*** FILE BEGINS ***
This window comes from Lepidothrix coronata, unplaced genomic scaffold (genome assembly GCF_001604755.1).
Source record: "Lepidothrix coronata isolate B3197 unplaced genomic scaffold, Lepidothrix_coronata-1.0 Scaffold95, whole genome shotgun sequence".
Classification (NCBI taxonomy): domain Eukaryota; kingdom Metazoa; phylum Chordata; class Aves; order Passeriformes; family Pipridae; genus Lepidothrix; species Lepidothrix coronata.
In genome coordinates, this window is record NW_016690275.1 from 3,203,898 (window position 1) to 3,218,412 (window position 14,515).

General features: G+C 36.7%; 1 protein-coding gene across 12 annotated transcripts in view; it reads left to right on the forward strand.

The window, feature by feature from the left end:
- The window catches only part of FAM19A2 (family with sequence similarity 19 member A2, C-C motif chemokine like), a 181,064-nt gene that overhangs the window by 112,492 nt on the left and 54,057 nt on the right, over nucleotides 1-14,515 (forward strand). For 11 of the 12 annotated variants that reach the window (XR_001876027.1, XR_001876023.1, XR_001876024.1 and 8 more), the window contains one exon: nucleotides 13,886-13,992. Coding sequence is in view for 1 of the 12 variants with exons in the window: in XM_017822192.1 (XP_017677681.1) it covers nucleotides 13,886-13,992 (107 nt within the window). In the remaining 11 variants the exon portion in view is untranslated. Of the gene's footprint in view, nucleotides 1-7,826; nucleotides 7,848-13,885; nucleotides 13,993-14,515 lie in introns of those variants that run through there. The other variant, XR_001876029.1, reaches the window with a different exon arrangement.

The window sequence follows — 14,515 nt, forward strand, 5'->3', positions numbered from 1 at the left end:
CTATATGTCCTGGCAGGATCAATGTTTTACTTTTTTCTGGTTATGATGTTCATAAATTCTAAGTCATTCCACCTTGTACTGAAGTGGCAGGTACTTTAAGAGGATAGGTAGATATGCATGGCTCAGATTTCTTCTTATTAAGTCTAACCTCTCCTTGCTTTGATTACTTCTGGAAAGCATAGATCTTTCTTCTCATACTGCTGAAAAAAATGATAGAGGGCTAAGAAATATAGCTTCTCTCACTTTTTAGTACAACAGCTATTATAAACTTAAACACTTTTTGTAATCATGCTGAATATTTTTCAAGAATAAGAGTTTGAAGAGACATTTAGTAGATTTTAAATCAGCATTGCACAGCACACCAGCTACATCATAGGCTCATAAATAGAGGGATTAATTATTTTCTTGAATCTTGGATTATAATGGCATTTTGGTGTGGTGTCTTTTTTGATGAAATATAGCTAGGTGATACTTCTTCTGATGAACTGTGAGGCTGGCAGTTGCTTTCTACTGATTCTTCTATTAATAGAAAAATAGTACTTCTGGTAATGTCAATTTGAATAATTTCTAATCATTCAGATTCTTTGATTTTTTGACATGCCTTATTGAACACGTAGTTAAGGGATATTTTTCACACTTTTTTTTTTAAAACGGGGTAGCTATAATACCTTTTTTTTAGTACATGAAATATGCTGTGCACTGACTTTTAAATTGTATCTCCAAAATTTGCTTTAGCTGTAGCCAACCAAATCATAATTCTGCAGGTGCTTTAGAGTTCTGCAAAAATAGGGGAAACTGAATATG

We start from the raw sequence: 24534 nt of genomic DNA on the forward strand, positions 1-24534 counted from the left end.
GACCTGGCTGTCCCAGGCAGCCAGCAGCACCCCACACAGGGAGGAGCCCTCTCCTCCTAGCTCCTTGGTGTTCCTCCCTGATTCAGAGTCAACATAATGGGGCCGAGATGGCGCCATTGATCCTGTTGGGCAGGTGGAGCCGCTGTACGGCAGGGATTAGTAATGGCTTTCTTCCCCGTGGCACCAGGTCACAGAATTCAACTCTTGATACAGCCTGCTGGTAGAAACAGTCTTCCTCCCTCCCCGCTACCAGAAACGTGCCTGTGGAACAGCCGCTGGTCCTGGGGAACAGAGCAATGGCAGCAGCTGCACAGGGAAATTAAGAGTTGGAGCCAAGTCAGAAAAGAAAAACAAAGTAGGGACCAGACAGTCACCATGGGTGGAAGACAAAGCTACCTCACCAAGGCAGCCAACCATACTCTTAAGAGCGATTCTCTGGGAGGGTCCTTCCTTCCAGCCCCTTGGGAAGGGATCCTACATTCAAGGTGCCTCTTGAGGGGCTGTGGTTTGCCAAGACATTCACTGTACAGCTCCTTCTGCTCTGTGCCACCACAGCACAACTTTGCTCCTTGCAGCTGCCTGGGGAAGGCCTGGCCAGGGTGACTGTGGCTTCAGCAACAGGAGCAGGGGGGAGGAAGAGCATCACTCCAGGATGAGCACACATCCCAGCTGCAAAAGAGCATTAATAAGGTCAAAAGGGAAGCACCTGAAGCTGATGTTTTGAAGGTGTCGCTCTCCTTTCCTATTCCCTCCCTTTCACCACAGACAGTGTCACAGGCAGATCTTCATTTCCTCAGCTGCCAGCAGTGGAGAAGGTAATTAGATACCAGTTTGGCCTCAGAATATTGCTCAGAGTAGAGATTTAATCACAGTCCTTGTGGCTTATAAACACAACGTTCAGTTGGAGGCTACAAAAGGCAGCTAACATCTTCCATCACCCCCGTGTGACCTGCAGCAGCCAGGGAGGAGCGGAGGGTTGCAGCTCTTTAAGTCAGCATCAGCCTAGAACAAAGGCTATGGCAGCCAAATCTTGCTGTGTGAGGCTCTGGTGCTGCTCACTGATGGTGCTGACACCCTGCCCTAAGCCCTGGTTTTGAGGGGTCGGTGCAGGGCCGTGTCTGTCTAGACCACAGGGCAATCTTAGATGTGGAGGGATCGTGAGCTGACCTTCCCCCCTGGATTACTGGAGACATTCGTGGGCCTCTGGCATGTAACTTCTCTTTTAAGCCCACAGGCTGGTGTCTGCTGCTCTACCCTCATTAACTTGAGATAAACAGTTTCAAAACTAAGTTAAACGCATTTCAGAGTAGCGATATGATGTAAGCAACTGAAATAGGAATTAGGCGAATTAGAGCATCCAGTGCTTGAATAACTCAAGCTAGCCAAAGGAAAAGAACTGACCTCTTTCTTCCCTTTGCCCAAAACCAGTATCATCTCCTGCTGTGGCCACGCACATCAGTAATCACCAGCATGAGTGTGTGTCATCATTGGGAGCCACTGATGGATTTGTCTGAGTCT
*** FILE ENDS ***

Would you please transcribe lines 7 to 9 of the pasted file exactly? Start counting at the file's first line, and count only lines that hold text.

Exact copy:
- The window catches only part of FAM19A2 (family with sequence similarity 19 member A2, C-C motif chemokine like), a 181,064-nt gene that overhangs the window by 112,492 nt on the left and 54,057 nt on the right, over nucleotides 1-14,515 (forward strand). For 11 of the 12 annotated variants that reach the window (XR_001876027.1, XR_001876023.1, XR_001876024.1 and 8 more), the window contains one exon: nucleotides 13,886-13,992. Coding sequence is in view for 1 of the 12 variants with exons in the window: in XM_017822192.1 (XP_017677681.1) it covers nucleotides 13,886-13,992 (107 nt within the window). In the remaining 11 variants the exon portion in view is untranslated. Of the gene's footprint in view, nucleotides 1-7,826; nucleotides 7,848-13,885; nucleotides 13,993-14,515 lie in introns of those variants that run through there. The other variant, XR_001876029.1, reaches the window with a different exon arrangement.

The window sequence follows — 14,515 nt, forward strand, 5'->3', positions numbered from 1 at the left end:
CTATATGTCCTGGCAGGATCAATGTTTTACTTTTTTCTGGTTATGATGTTCATAAATTCTAAGTCATTCCACCTTGTACTGAAGTGGCAGGTACTTTAAGAGGATAGGTAGATATGCATGGCTCAGATTTCTTCTTATTAAGTCTAACCTCTCCTTGCTTTGATTACTTCTGGAAAGCATAGATCTTTCTTCTCATACTGCTGAAAAAAATGATAGAGGGCTAAGAAATATAGCTTCTCTCACTTTTTAGTACAACAGCTATTATAAACTTAAACACTTTTTGTAATCATGCTGAATATTTTTCAAGAATAAGAGTTTGAAGAGACATTTAGTAGATTTTAAATCAGCATTGCACAGCACACCAGCTACATCATAGGCTCATAAATAGAGGGATTAATTATTTTCTTGAATCTTGGATTATAATGGCATTTTGGTGTGGTGTCTTTTTTGATGAAATATAGCTAGGTGATACTTCTTCTGATGAACTGTGAGGCTGGCAGTTGCTTTCTACTGATTCTTCTATTAATAGAAAAATAGTACTTCTGGTAATGTCAATTTGAATAATTTCTAATCATTCAGATTCTTTGATTTTTTGACATGCCTTATTGAACACGTAGTTAAGGGATATTTTTCACACTTTTTTTTTTAAAACGGGGTAGCTATAATACCTTTTTTTTAGTACATGAAATATGCTGTGCACTGACTTTTAAATTGTATCTCCAAAATTTGCTTTAGCTGTAGCCAACCAAATCATAATTCTGCAGGTGCTTTAGAGTTCTGCAAAAATAGGGGAAACTGAATATG